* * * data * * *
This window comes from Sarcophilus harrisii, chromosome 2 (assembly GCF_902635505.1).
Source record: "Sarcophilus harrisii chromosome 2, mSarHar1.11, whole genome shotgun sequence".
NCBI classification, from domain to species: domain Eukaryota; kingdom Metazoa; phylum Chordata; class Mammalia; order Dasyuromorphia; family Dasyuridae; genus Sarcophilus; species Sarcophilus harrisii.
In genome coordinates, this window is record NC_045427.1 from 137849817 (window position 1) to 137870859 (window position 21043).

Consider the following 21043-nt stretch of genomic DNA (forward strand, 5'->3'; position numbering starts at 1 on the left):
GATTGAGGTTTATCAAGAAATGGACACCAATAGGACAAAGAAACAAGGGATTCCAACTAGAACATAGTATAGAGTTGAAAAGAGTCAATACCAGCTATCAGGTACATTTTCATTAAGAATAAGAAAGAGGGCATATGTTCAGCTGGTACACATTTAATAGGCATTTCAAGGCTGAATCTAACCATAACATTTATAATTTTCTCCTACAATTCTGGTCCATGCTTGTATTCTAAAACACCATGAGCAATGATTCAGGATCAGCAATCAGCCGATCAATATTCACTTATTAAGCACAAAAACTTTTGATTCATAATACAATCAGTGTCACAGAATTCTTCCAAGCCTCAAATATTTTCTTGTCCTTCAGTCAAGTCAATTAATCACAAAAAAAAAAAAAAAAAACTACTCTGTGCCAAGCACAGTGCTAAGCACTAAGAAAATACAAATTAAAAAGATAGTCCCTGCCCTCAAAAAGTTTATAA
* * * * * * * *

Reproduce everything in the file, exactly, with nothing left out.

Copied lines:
This window comes from Sarcophilus harrisii, chromosome 2 (assembly GCF_902635505.1).
Source record: "Sarcophilus harrisii chromosome 2, mSarHar1.11, whole genome shotgun sequence".
NCBI classification, from domain to species: domain Eukaryota; kingdom Metazoa; phylum Chordata; class Mammalia; order Dasyuromorphia; family Dasyuridae; genus Sarcophilus; species Sarcophilus harrisii.
In genome coordinates, this window is record NC_045427.1 from 137849817 (window position 1) to 137870859 (window position 21043).

Consider the following 21043-nt stretch of genomic DNA (forward strand, 5'->3'; position numbering starts at 1 on the left):
GATTGAGGTTTATCAAGAAATGGACACCAATAGGACAAAGAAACAAGGGATTCCAACTAGAACATAGTATAGAGTTGAAAAGAGTCAATACCAGCTATCAGGTACATTTTCATTAAGAATAAGAAAGAGGGCATATGTTCAGCTGGTACACATTTAATAGGCATTTCAAGGCTGAATCTAACCATAACATTTATAATTTTCTCCTACAATTCTGGTCCATGCTTGTATTCTAAAACACCATGAGCAATGATTCAGGATCAGCAATCAGCCGATCAATATTCACTTATTAAGCACAAAAACTTTTGATTCATAATACAATCAGTGTCACAGAATTCTTCCAAGCCTCAAATATTTTCTTGTCCTTCAGTCAAGTCAATTAATCACAAAAAAAAAAAAAAAAAACTACTCTGTGCCAAGCACAGTGCTAAGCACTAAGAAAATACAAATTAAAAAGATAGTCCCTGCCCTCAAAAAGTTTATAA